North Korea's recent military provocations have resulted in dangerously high regional tensions and even a renewed risk of war. Efforts over the past seven years to address the situation on the Korean Peninsula through the Six-Party Talks have been unsuccessful at finding sustainable solutions, so it is only logical that we look for new approaches before the situation gets out of hand. A comprehensive settlement requires a coordinated effort to institute parallel intense, high-level negotiations at the bilateral level before all of the parties can return to the table to reengage in the six-party process. Without such bold steps, one can only expect the situation to get worse, with devastating consequences for everyone involved.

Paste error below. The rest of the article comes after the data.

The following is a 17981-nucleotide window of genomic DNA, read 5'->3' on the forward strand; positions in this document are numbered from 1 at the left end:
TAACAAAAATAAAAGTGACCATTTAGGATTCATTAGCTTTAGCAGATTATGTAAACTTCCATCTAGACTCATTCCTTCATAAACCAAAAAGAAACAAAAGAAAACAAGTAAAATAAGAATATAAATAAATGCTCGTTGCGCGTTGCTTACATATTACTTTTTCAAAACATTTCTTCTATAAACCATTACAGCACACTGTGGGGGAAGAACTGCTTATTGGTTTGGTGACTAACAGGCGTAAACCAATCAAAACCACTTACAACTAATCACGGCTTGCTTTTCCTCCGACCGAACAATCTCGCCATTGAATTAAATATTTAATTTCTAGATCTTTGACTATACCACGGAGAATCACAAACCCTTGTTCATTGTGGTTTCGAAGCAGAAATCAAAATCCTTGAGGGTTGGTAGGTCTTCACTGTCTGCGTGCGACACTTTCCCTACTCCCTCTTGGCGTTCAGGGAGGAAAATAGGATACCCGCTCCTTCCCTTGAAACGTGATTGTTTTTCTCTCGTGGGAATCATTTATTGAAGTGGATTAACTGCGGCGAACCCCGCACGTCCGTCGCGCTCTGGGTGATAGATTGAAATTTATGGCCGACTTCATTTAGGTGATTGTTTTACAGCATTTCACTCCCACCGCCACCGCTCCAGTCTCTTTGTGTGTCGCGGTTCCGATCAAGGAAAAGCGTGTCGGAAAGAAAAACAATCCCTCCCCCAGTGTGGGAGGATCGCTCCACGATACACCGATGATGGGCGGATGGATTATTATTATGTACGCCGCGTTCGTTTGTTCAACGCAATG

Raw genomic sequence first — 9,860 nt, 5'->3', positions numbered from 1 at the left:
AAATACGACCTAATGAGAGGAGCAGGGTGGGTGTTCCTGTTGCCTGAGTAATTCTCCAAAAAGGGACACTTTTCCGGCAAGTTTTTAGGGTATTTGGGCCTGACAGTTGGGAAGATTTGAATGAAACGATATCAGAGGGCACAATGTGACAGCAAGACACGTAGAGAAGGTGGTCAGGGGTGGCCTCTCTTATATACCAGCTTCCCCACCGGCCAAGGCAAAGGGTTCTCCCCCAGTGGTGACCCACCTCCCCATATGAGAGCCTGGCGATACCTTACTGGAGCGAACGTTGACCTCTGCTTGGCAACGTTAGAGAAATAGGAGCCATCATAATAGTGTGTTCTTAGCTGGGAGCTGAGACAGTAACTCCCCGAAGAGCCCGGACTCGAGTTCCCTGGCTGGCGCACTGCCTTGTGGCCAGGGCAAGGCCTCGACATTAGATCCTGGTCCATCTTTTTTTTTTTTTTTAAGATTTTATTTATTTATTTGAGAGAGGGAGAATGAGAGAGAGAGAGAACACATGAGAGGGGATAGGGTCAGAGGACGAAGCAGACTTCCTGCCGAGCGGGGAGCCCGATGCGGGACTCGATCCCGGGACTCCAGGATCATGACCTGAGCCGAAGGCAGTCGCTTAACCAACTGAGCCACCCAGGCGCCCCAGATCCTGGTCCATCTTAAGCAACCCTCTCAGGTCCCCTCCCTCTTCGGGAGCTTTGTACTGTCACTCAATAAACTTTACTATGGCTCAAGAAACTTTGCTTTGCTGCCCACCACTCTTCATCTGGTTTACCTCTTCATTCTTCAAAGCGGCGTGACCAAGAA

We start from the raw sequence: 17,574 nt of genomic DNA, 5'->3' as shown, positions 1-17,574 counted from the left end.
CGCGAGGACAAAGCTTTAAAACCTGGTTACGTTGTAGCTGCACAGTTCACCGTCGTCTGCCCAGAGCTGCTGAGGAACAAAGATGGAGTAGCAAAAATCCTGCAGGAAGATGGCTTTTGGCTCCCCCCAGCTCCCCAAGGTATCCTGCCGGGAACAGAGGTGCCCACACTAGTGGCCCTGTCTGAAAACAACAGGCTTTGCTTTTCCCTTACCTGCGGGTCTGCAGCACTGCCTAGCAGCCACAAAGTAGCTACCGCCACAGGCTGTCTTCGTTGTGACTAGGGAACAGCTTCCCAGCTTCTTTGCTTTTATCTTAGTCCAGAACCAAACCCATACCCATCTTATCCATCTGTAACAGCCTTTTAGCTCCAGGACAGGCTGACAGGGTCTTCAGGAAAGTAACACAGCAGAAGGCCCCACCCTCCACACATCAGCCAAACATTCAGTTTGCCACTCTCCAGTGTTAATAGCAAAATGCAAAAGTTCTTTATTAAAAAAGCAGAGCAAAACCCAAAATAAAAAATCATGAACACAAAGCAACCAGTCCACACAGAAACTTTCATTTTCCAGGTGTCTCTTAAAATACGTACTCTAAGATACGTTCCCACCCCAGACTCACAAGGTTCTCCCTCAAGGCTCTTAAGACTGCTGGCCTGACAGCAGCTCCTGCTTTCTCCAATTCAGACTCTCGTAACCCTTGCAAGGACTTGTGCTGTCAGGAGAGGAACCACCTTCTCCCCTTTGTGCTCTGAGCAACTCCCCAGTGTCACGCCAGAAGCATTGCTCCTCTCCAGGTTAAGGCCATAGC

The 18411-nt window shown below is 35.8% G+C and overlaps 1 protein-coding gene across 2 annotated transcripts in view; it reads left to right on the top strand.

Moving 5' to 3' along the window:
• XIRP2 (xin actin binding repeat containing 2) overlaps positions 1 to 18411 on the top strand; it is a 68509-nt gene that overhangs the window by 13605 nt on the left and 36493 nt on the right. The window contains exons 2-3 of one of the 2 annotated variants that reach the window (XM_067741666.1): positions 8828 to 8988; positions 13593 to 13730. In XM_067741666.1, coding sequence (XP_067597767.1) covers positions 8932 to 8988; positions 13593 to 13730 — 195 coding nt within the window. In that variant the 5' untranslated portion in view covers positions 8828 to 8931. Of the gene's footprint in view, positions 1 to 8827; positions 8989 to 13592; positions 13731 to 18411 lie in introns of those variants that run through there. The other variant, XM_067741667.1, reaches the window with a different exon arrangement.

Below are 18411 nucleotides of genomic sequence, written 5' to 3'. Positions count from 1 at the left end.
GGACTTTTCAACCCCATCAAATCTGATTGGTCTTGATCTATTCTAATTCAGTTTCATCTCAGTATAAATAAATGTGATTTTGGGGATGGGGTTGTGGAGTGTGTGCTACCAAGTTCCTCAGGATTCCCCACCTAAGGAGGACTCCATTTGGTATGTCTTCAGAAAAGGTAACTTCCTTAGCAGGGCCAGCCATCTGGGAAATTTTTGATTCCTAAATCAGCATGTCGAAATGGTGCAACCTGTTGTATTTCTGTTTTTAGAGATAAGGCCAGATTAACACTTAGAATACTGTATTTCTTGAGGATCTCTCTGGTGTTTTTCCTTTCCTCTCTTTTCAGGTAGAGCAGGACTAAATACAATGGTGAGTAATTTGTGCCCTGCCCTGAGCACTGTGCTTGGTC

Hitoshi Tanaka is a senior fellow at JCIE and chairman of the Institute for International Strategy. He previously served as Japan's deputy minister for foreign affairs.